Wednesday, July 27, 2011

Balanced Budgets: The Culprit?

I can see good reasons why a nation might not want a high debt-to-GDP ratio, though it is not obvious to me that Japan (say) is that much worse off than Libya.  But to jump from this premise to an obsession with balancing the budget--as in, say, a "balanced budget amended"--has always seemed to me crack-brained.  Balance what, exactly?    Does it mean we can't (say) buy a pickup trick for cash (don't these guys understand depreciation?).  Or do we balance cash flows?  Terrific, let's not pay our bills, and watch the cash pile up.   Anyway, balance over what time period?  Balanced budget advocates usually talk about the "year," but what's so sacred about a year?  Here it is nearly noon--the mail just came and there's no check: uh oh, can't spend any more until tomorrow.  Or--isn't it true (I can't seem to find a link) that Portugal once issued a 3,000-year bond?

How did we get locked into this mysterious trope, I have wondered.  And just this morning, it came to me--it's Dickens.  Well: I don't suppose the average Congressman is up on his David Copperfield, although I'd speculate that  a few might have seen the movie with WC Fields.  But I bet more than one has heard of the feckless Mr.. Micawber, who said:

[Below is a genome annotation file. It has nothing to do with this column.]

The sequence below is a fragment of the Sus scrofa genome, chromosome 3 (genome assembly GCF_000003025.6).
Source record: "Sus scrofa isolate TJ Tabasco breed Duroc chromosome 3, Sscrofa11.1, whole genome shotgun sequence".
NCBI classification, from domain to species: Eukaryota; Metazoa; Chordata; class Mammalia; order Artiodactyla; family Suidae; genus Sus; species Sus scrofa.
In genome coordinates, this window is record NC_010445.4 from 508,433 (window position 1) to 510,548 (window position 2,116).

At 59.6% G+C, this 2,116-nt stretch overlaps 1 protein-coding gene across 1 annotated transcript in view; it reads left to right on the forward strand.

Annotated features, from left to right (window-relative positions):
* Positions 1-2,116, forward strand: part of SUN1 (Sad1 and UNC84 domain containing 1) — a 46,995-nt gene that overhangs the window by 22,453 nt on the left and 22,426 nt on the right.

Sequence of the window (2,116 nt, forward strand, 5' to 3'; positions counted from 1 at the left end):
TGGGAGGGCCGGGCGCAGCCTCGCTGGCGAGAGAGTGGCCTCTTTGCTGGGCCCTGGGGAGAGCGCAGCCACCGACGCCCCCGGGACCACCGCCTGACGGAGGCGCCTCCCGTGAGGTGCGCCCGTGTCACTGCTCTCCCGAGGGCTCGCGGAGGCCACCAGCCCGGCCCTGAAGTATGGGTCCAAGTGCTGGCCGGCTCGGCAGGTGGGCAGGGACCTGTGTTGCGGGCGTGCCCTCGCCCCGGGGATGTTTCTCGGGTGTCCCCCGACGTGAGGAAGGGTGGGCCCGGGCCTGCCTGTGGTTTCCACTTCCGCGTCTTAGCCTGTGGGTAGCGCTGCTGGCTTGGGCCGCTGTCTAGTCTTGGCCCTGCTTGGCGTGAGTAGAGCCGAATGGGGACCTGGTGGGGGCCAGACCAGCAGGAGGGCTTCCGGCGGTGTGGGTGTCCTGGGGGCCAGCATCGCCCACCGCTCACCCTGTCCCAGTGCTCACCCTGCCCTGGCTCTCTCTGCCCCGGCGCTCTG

"Annual income twenty pounds, annual expenditure nineteen pounds nineteen and six, result happiness. Annual income twenty pounds, annual expenditure twenty pounds ought and six, result misery."
Link. Right, the very thing, We're going to structure the sovereign fisc around the insisght of the dumbest money manager in human history.

1 comment:

Davis X. Machina said...

Once you determine that recessions in fact are caused by a collapse in national aggregate virtue, the rest follows more or less of necessity.

The jobs will return when we're good enough.

Moral panics don't look that different from Panic panics of you squint right